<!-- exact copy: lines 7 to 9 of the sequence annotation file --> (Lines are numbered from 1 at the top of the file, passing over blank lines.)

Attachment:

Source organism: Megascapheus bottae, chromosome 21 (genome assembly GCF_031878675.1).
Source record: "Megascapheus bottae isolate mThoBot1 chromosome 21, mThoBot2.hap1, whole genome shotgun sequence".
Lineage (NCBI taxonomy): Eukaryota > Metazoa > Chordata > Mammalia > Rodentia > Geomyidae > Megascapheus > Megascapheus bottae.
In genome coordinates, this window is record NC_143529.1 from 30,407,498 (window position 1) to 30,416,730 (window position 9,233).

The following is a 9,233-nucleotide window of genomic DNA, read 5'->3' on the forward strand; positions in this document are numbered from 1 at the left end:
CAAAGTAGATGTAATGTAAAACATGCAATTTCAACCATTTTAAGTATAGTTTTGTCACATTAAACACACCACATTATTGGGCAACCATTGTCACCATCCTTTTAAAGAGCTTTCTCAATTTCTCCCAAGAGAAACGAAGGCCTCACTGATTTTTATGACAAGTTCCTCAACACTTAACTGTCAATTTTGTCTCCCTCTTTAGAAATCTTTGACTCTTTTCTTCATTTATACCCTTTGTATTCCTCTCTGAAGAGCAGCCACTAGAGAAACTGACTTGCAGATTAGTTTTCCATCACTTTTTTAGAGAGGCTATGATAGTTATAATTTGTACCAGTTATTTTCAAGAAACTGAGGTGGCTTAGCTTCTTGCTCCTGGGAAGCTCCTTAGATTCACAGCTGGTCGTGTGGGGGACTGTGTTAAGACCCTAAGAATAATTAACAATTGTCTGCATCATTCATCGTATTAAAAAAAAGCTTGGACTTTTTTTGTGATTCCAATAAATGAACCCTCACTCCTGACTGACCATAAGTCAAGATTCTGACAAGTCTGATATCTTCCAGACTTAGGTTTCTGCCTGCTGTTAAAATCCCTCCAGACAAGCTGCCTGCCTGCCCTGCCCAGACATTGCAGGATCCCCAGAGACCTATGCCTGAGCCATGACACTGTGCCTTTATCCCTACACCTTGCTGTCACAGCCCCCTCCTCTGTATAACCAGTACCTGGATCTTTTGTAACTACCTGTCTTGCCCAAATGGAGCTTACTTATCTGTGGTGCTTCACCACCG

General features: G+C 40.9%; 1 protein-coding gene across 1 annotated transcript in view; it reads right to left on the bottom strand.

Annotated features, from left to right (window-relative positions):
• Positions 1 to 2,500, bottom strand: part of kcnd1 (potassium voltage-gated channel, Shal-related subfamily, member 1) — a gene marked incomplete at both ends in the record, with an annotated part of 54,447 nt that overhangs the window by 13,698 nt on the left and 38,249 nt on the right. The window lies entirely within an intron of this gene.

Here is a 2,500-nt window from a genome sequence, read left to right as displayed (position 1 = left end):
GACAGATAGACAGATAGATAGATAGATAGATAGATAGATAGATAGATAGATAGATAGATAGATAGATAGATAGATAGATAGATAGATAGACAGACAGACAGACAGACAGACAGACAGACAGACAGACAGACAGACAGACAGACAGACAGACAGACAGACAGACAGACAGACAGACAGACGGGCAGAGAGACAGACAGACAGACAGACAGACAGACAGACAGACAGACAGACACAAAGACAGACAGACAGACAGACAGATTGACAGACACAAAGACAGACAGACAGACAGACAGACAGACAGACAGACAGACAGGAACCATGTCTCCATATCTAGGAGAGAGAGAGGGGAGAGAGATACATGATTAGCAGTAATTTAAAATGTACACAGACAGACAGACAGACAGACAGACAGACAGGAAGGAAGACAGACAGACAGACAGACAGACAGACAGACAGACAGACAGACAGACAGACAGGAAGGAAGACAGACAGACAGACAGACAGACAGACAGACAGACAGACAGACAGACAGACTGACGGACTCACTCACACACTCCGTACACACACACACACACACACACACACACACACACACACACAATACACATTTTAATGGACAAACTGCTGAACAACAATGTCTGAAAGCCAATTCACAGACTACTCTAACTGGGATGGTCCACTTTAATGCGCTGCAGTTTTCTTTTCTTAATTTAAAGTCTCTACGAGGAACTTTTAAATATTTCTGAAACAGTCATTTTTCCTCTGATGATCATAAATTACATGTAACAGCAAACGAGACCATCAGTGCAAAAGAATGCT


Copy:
General features: G+C 40.9%; 1 protein-coding gene across 1 annotated transcript in view; it reads right to left on the bottom strand.

Annotated features, from left to right (window-relative positions):
• Positions 1 to 2,500, bottom strand: part of kcnd1 (potassium voltage-gated channel, Shal-related subfamily, member 1) — a gene marked incomplete at both ends in the record, with an annotated part of 54,447 nt that overhangs the window by 13,698 nt on the left and 38,249 nt on the right. The window lies entirely within an intron of this gene.